For a variety of reasons I’m taking stock of the various books I’ve purchased, appropriated from the group stores, or borrowed from the University’s library.    Most serve as long-term references, though the occasional book is for searching for research project inspiration.

Library

My list:

Arpe – Industrial Organic Chemistry

Barton and Ollis – Comprehensive Organic Chemistry Vol 2: Nitrogen Compounds (1979)

Carey and Sundberg – Advanced Organic Chemistry A and B

Chan and White – Fmoc Solid Phase Peptide Synthesis(Reviewed)

Collins and Ferrier – Monosaccharides: Their Chemistry and Their Roles in Natural Products

Dermer and Ham – Ethylenimine and other aziridines

Dodd – The ACS Style Guide

Feibelman – A PhD Is Not Enough! (Loaned out)

Fieser – Reagents for Organic Synthesis (vol 1)

Greene and Wuts – Protective Groups in Organic Chemistry

Hammesfahr and Stong – Creative grass blowing

Hudlicky – Oxidations in Organic Chemistry

Hudlicky and Reed – The Way of Synthesis

Kern and Di – Drug-like Properties: Concepts, Structure Design and Methods

Kuchner – Marketing for Scientists(Reviewed)

Larock – Comprehensive Organic Transformations

Leonard – Advanced Practical Organic Chemistry(Reviewed)

Levy and Fugedi – The Organic Chemistry of Sugars

Li – Modern Organic Synthesis in the Laboratory(Reviewed)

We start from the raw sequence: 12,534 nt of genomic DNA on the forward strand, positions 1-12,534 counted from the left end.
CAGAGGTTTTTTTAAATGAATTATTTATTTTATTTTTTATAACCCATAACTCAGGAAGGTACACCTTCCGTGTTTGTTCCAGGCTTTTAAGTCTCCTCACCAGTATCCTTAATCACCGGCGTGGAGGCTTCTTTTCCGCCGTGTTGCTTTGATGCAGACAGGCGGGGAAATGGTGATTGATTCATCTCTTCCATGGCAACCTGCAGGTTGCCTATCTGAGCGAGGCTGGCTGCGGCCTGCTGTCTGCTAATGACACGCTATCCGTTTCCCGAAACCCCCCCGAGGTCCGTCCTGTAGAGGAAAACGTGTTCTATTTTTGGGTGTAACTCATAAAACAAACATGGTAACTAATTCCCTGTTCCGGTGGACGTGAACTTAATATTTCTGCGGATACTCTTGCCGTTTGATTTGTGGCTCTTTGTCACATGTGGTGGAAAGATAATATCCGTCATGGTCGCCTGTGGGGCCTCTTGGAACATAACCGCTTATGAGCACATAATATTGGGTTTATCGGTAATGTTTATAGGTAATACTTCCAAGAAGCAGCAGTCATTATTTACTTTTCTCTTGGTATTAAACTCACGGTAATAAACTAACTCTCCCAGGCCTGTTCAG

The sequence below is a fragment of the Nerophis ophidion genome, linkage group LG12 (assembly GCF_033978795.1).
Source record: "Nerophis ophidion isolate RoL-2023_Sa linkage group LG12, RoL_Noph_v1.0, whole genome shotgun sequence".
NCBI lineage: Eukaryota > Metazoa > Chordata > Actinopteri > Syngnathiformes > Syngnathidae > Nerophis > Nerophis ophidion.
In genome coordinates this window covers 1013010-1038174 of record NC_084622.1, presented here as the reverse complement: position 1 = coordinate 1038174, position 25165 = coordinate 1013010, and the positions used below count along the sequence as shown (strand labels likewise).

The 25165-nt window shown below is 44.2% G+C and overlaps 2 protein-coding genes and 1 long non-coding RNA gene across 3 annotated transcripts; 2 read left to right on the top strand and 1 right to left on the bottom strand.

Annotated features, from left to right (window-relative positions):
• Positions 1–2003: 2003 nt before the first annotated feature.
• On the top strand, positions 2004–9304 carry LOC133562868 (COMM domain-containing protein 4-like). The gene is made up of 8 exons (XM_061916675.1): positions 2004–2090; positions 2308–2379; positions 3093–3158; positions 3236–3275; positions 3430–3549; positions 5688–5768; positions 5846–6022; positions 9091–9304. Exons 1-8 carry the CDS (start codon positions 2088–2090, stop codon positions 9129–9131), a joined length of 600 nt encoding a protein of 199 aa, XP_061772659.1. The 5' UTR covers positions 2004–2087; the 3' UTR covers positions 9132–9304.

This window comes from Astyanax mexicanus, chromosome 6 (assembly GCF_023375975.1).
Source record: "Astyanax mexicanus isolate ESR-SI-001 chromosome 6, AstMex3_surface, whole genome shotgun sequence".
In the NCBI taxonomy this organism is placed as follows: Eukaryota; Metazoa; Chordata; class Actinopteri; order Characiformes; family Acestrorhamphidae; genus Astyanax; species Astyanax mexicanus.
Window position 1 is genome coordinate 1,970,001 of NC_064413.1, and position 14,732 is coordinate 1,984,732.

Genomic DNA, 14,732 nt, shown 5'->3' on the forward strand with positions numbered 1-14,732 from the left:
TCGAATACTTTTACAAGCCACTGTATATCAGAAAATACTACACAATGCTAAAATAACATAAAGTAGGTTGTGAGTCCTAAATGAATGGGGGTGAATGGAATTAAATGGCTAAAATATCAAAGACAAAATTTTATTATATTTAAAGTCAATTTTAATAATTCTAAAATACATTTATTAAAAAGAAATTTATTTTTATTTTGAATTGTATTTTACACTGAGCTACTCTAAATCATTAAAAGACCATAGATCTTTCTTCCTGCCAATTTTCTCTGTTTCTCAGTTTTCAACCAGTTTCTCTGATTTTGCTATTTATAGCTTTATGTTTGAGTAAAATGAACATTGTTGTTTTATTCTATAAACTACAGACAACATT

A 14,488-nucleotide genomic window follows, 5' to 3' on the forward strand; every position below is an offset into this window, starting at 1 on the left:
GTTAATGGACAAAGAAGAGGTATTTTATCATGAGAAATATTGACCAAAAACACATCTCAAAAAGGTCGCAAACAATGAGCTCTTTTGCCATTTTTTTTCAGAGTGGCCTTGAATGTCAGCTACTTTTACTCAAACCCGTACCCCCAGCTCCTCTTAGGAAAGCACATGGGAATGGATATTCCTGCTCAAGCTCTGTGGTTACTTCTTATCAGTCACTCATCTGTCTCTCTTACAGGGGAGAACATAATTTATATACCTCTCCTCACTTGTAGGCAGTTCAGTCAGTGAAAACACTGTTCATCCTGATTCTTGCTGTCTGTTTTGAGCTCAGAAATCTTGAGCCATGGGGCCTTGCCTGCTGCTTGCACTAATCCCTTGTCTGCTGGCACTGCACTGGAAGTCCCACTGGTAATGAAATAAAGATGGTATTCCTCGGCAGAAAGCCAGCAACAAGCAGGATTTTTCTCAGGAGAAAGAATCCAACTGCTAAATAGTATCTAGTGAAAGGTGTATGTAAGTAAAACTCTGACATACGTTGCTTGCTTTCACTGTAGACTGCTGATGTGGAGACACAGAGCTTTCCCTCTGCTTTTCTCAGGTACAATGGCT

Lodish – Molecular Cell Biology

March – Advanced Organic Chemistry

Narain – Chemistry of Bioconjugates

Nelson – Navigating the Path to Industry(Reviewed)

Newman – Steric Effects in Organic Chemistry

Paquette – Encyclopedia of Reagents for Organic Synthesis (Vol 1) [1]

Pennington and Dunn – Peptide Synthesis Protocols(Reviewed)

Seyden-Penne – Reductions by the Alumino- and Borohydrides in Organic Synthesis

Slonczewski and Foster – Microbiology: An Evolving Science

Stoddart – Stereochemistry of Carbohydrates

Tufte – The Visual Display of Quantitative Information

Weinstein and Wagman – Antibiotics: Isolation, separation and purification

 

My work is a blend of chemistry and biology techniques, so it’s interesting to see that the reference books lean heavily towards chemistry.  This may be in part due to how standardized the molecular biology techniques are, and wealth of online protocols.


[1] This is online now.  I just like flipping through the hard copy.

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